13.4. What Makes a Good Firewalled Service?The ideal service to run through a firewall is one that makes a single TCP connection in one direction for each session. It should make that connection from a randomly allocated port on the client to an assigned port on the server, the server port should be used only by this particular service, and the commands it sends over that connection should all be secure. The following sections look at these ideal situations and some that aren't so ideal.
13.4.1. TCP Versus Other ProtocolsBecause TCP is a connection-oriented protocol, it's easy to proxy; you go through the overhead of setting up the proxy only once, and then you continue to use that connection. UDP has no concept of connections; every packet is a separate transaction requiring a separate decision from the proxy server. TCP is therefore easier to proxy (although there are UDP proxies). Similarly, ICMP is difficult to proxy because each packet is a separate transaction. Once again, ICMP is harder to proxy than TCP but not impossible; some ICMP proxies do exist.
The situation is much the same for packet filters. It's relatively easy to allow TCP through a firewall and control what direction connections are made in; you can use filtering on the ACK bit to ensure that you allow internal clients only to initiate connections, while still letting in responses. With UDP or ICMP, there's no way to easily set things up this way. Using stateful packet filters, you can watch for packets that appear to be responses, but you can never be sure that a packet is genuinely a response to an earlier one, and you may be waiting for responses to packets that don't require one.
13.4.2. One Connection per SessionIt's easy for a firewall to intercept the initial connection from a client to a server. It's harder for it to intercept a return connection. With a proxy, either both ends of the conversation have to be aware of the existence of the proxy server, or the server needs to be able to interpret and modify the protocol to make certain the return connection is made correctly and uniquely. With plain packet filtering, the inbound connection has to be permitted all the time, which often will allow attackers access to ports used by other protocols. Stateful packet filtering, like proxying, has to be able to interpret the protocol to figure out where the return connection is going to be and open a hole for it.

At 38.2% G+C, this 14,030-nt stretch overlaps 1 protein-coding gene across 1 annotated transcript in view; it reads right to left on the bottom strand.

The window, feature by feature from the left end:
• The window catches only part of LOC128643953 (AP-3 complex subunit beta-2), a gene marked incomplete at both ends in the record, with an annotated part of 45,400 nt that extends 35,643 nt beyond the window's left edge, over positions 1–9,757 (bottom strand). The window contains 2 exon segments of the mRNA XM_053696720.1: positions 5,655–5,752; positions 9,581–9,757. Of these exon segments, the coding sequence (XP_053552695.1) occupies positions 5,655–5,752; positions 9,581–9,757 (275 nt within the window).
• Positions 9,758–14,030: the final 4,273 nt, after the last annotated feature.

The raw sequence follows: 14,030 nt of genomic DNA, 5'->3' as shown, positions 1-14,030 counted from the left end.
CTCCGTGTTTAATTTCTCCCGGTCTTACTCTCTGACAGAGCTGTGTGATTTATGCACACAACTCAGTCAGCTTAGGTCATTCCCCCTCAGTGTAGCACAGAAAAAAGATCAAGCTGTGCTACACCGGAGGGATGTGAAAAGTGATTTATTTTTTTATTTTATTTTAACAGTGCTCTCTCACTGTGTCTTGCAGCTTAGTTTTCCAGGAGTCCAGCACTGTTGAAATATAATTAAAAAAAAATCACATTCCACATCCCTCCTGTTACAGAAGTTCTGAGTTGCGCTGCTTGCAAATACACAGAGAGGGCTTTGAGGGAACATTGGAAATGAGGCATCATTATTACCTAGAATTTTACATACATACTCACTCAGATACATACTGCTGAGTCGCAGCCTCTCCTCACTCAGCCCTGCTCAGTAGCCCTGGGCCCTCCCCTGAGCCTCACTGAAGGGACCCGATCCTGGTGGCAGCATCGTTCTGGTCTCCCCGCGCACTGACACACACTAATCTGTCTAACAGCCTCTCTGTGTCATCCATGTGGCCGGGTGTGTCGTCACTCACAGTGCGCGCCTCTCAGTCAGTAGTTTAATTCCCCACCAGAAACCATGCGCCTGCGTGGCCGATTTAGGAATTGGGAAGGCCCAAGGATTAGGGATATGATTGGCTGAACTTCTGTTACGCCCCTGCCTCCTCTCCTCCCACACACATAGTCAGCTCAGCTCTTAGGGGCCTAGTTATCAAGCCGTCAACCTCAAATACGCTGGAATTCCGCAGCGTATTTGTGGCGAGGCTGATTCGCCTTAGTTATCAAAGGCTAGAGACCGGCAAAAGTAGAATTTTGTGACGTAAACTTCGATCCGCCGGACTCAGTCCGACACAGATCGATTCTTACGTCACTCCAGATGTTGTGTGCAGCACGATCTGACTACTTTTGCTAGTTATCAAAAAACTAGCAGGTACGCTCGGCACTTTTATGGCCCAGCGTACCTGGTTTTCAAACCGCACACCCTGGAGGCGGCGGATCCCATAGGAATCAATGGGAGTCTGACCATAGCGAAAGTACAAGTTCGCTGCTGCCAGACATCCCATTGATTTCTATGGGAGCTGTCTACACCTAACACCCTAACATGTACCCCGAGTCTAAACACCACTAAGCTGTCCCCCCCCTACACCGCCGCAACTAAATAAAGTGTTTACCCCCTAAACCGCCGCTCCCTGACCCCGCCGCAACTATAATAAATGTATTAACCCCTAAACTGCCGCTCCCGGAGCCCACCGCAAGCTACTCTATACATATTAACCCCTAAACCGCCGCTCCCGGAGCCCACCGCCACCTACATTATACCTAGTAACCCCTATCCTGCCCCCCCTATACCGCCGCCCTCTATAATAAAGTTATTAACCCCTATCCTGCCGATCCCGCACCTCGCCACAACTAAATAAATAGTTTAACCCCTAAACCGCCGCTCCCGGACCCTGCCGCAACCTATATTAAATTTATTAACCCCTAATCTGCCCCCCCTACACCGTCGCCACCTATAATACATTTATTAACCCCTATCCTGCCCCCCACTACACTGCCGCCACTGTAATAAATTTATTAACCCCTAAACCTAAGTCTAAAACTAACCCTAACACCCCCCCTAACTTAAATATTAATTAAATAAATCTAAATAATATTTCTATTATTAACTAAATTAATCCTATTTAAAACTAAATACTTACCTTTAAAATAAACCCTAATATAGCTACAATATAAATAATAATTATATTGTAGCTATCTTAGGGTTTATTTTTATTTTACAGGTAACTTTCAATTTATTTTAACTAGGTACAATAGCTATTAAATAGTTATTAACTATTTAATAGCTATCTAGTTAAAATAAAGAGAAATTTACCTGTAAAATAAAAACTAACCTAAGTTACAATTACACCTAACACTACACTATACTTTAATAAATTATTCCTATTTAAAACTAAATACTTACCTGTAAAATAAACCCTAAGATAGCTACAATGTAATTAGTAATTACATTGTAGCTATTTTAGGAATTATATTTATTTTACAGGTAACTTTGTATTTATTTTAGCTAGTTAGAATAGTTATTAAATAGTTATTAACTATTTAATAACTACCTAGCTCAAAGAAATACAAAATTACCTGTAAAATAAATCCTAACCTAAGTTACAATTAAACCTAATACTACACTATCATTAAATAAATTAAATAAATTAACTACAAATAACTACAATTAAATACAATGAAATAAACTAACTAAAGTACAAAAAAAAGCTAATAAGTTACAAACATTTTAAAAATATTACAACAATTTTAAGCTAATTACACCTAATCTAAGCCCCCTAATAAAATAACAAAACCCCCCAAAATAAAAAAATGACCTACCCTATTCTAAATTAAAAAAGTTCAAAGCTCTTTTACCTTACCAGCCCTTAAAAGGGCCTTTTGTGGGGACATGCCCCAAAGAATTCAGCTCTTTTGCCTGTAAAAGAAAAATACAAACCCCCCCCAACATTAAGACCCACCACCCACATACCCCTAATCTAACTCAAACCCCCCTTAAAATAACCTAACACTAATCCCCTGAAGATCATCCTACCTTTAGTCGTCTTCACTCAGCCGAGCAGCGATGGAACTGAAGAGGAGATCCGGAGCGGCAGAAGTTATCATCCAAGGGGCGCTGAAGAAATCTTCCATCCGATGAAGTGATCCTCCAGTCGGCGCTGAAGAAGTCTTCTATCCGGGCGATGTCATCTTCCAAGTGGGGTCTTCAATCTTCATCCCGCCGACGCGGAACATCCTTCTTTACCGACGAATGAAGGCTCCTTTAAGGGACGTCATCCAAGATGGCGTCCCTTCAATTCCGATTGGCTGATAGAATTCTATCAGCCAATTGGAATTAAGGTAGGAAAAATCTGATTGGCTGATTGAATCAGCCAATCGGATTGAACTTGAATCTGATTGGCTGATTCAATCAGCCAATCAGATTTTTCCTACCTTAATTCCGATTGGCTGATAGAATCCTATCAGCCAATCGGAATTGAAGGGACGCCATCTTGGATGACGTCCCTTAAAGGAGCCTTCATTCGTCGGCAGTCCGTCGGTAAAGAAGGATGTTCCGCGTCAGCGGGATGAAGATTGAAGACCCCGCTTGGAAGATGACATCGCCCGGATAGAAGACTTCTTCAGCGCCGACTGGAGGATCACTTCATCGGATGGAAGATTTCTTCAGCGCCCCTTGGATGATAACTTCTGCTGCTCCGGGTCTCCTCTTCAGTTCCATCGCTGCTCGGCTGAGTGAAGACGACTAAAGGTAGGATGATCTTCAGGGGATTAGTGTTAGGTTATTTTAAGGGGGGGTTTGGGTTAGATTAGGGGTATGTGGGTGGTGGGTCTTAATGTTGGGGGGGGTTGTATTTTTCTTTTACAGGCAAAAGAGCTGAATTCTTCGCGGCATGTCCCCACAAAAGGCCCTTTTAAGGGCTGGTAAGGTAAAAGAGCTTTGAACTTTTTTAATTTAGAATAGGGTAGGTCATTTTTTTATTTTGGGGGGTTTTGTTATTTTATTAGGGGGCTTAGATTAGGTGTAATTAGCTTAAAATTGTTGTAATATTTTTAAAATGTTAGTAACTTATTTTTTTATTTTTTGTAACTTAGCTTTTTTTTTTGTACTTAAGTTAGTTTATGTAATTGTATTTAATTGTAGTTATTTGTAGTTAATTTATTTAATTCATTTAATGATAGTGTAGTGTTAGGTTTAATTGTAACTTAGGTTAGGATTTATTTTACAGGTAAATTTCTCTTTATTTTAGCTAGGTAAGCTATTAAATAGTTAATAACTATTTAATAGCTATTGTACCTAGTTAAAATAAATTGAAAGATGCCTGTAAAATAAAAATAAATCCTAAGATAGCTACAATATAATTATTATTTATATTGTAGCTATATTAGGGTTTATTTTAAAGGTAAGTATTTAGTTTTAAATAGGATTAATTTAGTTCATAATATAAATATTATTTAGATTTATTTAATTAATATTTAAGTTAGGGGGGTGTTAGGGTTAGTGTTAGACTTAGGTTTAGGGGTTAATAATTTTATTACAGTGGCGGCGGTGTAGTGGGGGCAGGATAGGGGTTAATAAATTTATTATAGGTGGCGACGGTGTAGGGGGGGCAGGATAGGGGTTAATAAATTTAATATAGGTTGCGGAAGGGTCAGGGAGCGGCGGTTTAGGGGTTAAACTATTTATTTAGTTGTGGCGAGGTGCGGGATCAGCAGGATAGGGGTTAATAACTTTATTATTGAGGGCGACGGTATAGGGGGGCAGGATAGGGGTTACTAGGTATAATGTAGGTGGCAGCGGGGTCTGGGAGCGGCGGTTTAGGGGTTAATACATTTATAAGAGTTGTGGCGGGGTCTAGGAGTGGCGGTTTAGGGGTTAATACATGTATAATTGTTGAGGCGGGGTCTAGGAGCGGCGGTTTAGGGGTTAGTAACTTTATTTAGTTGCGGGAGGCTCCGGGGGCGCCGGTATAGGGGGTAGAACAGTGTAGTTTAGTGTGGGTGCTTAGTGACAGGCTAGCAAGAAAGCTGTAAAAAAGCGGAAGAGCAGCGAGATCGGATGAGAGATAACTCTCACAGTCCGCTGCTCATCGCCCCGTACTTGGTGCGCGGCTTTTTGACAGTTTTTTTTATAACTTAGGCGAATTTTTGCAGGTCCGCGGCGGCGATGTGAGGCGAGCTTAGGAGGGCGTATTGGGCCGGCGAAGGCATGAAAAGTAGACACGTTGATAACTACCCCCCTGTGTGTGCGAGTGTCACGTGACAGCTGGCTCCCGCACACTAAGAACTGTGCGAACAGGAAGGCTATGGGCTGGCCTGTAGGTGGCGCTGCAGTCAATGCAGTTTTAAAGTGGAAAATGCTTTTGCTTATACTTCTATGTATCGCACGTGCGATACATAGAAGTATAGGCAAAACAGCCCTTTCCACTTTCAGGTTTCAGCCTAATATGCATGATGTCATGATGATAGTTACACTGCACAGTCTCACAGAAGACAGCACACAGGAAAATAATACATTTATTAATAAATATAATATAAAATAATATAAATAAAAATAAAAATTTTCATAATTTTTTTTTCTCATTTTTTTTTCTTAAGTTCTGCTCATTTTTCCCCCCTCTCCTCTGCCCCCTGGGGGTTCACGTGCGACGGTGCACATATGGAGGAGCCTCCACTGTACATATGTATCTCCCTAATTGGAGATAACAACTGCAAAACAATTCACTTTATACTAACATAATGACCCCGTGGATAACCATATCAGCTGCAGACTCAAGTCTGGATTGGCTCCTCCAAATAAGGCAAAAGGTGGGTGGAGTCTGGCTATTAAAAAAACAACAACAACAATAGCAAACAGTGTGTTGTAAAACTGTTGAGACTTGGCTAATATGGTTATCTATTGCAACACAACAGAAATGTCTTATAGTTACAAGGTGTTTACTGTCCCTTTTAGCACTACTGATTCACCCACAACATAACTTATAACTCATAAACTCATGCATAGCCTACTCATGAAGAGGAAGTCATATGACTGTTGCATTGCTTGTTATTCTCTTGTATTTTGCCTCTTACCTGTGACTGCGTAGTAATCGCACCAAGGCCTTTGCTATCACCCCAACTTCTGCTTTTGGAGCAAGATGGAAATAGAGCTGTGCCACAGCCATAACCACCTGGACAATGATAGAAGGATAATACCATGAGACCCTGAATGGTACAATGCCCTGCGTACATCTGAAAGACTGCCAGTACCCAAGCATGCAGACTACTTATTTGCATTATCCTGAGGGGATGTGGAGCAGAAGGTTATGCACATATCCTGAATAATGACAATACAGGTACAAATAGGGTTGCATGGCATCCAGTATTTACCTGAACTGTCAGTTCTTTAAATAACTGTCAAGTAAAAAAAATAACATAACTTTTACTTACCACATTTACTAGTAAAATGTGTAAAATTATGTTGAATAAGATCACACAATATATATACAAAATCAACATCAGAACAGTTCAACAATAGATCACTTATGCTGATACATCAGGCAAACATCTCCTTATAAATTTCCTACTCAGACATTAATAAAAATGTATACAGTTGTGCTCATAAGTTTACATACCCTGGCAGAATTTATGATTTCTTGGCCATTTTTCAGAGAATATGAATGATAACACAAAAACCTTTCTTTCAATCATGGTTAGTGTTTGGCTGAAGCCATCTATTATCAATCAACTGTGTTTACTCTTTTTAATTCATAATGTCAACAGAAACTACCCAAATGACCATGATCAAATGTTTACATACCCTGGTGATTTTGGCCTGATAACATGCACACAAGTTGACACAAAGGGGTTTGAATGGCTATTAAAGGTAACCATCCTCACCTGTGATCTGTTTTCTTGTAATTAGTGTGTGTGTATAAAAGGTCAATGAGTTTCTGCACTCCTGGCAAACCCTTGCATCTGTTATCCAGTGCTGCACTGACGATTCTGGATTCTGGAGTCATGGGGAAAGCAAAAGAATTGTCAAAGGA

For example, in normal-mode FTP the client opens a control connection to the server. When data needs to be transferred:
Anything more complex than an outbound connection and a return is even worse. The talk service is an example; see the discussion in Chapter 19, "Real-Time Conferencing Services", for an example of a service with a tangled web of connections that's almost impossible to pass through a firewall. (It doesn't help any that talk is partly UDP-based, but even if it were all TCP, it would still be a firewall designer's nightmare.)
13.4.3. One Session per ConnectionIt's almost as bad to have multiple sessions on the same connection as it is to have multiple connections for the same session. If a connection is used for only one purpose, the firewall can usually make security checks and logs at the beginning of the connection and then pay very little attention to the rest of the transaction. If a connection is used for multiple purposes, the firewall will need to continue to examine it to see if it's still being used for something that's acceptable.